Hello and welcome to my blog, Author Interviews. My name is Fiona Mcvie.

Let’s get you introduced to everyone, shall we? Tell us your name. What is your age?

My name is Alanna McFall and I am 29 years old.

Fiona: Where are you from?

I am originally from Savage, Minnesota, but am currently in the Bay Area in California.

Fiona: A little about your self (ie,  your education, family life, etc.).

I grew up with my mom, dad and younger brother Devron outside of the Twin Cities. I attended Smith College in Massachusetts, a women’s college where I majored in Theater and met my best friend that I am still roommates with. After graduating I bounced around for a few years, living in New York City for two years, before moving to the San Francisco Bay Area in 2015.

I work at Kinetic Arts Center, a circus theater in Oakland. I am engaged to writer and podcast creator Andrea Klassen, which is a great dynamic in terms of being each other’s beta readers.

Fiona: Tell us your latest news.

My debut novel, The Traveling Triple-C Incorporeal Circus was published in June 2019 with Atthis Arts. Fans can purchase it online or request a copy from their local bookstore.

About Triple-C:

“Chelsea is determined to make it to her brother’s wedding. And she’s not going to let the fact that she’s been dead for two years stop her.

Joining with her mime friend from a New York City park and her ghostly mentor with forty years of afterlife under her belt, the three women set out on foot for San Francisco. Along the way, they are faced with joy, sorrow, and the haunting surprises of the open road. This humorous and lightly macabre journey explores relationships, personal burdens, and what it means to keep moving, even when your heartbeat has stopped.”

Fiona: When and why did you begin writing?

I have been writing for as long as I can remember, mostly making up stories to go with my make-believe games around the house as a child. Telling stories, making characters and sharing my imagination with those around me has always been important to me, and somewhere along the line I realized that writing those stories down helped me save them.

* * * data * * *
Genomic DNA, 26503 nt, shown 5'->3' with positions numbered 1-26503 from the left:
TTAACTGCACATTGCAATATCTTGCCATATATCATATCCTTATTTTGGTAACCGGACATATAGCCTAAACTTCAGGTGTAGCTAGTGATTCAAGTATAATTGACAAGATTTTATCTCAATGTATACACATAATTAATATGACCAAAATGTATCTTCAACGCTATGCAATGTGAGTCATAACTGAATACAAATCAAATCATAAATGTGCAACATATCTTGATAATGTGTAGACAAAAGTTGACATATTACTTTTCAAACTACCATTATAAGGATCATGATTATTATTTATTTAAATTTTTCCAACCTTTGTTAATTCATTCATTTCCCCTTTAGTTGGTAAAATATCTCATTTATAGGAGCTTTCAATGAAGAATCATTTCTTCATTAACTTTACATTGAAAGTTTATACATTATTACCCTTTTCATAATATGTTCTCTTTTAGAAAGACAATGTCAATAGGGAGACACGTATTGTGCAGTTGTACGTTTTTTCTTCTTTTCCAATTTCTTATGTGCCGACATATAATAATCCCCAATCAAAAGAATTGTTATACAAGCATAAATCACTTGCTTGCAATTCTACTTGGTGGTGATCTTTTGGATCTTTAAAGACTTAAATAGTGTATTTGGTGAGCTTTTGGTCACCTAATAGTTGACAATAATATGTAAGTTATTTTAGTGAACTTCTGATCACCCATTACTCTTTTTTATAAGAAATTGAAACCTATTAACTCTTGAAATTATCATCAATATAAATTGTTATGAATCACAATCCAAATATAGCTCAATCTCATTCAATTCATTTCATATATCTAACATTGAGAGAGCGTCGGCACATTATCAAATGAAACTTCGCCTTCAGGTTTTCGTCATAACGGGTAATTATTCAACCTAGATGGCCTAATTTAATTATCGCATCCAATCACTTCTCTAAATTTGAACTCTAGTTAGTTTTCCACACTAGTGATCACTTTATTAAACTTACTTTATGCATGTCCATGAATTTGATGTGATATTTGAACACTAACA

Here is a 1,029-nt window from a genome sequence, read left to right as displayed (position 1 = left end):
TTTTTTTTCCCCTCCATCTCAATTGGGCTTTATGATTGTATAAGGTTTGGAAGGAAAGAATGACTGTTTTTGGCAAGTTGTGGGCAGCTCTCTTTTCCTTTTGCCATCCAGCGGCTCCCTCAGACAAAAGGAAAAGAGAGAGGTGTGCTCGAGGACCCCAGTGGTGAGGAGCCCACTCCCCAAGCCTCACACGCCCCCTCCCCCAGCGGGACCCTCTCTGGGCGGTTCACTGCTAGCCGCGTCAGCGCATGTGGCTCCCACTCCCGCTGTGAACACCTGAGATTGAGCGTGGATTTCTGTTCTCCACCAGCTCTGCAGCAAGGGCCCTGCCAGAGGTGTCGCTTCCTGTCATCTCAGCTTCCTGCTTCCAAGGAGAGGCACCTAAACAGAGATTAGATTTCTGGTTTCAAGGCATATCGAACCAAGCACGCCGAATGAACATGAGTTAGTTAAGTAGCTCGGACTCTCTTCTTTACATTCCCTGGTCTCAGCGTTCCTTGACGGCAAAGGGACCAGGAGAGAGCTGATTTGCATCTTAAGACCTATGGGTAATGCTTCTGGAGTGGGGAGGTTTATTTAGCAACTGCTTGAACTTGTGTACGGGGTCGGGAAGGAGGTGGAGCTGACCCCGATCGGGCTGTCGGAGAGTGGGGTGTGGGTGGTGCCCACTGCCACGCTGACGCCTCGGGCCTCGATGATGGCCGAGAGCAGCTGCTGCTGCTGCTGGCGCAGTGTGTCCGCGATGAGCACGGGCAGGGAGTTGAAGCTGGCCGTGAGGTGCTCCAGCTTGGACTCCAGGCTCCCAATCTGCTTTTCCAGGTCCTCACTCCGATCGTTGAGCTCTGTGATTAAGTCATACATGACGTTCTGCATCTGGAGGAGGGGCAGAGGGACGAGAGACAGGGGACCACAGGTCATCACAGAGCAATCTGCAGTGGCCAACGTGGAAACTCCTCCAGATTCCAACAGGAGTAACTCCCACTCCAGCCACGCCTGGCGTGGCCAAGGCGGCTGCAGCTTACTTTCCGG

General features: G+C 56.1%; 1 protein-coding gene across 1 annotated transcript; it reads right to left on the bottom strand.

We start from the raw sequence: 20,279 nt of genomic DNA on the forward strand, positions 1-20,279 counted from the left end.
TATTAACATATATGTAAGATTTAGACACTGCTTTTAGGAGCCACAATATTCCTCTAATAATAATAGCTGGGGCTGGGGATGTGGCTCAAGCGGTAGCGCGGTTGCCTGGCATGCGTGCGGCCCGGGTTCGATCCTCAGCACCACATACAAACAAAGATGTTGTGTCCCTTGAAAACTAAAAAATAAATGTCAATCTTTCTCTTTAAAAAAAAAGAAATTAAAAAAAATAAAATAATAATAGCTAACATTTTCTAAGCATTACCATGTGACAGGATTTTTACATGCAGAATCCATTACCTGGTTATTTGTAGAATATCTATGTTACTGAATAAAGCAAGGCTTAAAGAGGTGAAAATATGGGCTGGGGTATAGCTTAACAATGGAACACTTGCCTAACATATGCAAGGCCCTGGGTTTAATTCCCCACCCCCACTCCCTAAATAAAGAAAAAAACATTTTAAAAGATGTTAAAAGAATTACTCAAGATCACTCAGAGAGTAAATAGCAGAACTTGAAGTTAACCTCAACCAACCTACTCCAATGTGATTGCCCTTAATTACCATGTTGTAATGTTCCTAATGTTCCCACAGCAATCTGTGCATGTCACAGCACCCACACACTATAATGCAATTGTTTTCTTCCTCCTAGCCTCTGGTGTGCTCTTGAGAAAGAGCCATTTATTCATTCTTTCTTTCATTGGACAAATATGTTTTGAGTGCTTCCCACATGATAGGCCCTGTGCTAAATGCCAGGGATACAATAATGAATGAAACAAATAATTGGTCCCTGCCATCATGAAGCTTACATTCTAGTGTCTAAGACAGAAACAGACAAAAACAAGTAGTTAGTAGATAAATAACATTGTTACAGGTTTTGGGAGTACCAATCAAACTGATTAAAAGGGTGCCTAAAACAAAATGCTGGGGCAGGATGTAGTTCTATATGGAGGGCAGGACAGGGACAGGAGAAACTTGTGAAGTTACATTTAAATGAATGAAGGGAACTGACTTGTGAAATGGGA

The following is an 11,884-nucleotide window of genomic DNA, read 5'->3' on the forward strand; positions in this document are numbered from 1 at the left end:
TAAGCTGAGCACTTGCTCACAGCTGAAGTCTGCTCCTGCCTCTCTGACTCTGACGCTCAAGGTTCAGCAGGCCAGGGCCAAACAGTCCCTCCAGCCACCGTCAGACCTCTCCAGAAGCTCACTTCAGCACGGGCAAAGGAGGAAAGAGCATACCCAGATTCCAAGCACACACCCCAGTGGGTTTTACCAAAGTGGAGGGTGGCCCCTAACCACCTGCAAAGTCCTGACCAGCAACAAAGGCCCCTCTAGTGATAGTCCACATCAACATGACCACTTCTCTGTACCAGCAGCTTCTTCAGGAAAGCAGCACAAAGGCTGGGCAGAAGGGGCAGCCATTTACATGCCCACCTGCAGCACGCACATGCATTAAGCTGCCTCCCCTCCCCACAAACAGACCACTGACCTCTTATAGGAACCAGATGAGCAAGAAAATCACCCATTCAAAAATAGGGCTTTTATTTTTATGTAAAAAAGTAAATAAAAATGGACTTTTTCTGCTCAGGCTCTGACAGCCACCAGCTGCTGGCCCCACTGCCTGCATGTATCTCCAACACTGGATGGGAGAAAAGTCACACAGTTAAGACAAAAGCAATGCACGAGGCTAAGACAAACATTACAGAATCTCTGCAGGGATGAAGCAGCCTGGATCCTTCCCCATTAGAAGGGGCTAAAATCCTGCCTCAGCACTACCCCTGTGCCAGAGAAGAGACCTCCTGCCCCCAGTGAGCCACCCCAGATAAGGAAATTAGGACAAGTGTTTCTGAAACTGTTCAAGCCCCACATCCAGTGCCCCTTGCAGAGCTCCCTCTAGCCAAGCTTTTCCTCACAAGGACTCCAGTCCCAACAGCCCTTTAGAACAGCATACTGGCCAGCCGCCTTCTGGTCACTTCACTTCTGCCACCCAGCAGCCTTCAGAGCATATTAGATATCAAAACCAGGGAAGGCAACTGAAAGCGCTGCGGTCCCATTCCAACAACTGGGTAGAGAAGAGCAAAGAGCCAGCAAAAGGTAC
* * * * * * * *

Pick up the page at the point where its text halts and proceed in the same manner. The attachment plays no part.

Fiona: When did you first consider yourself a writer?

I have always thought of myself as a writer in some form or another, but I first knew that I wanted to pursue writing professionally when I was in college. Up through my sophomore year, I had focused on the acting side of my theater degree, with an aim towards performing.

But a crisis of confidence when it came to my acting ended up being a blessing in disguise; as I was getting discouraged about my acting potential, I was finding a lot more life and passion in my writing. I switched to a Playwriting Concentration within my Theater Major and started working on scripts and short stories. I sold the first of my short stories shortly after graduation, and have been on that path ever since.

Fiona: What inspired you to write your first book?

It is always a bit embarrassing to say, but the impetus behind Triple-C was a random prompt generator. I was doing some writing exercises to prepare for 2014’s National Novel Writing Month (also known as NaNoWriMo) and stumbled across a prompt that included ghosts and road trips. I had already been considering writing a story about a mime, so the two ideas blended in my head and I wrote the novel’s first draft in one shot in November 2014.

Fiona: How did you come up with the title?

The original idea behind The Traveling Triple-C Incorporeal Circus as a title was that it was something you could imagine a ringmaster declaiming loudly to a crowd. The group is “traveling” because they are walking from New York to San Francisco; “triple-c” because the three main characters (Chelsea, Cyndricka and Carmen) all have names that start with the letter “c”; “incorporeal” because two of the three are ghosts; and “circus” because the human member of the group is a mime who puts on small street performances for money over the course of their journey.

At times while marketing the novel, I’ve wondered if I should have chosen a shorter title, but ultimately I am happy with the tone and off-beat expectations that the title leaves a reader with.

Fiona: Do you have a specific writing style? Is there anything about your style or genre that you find particularly challenging?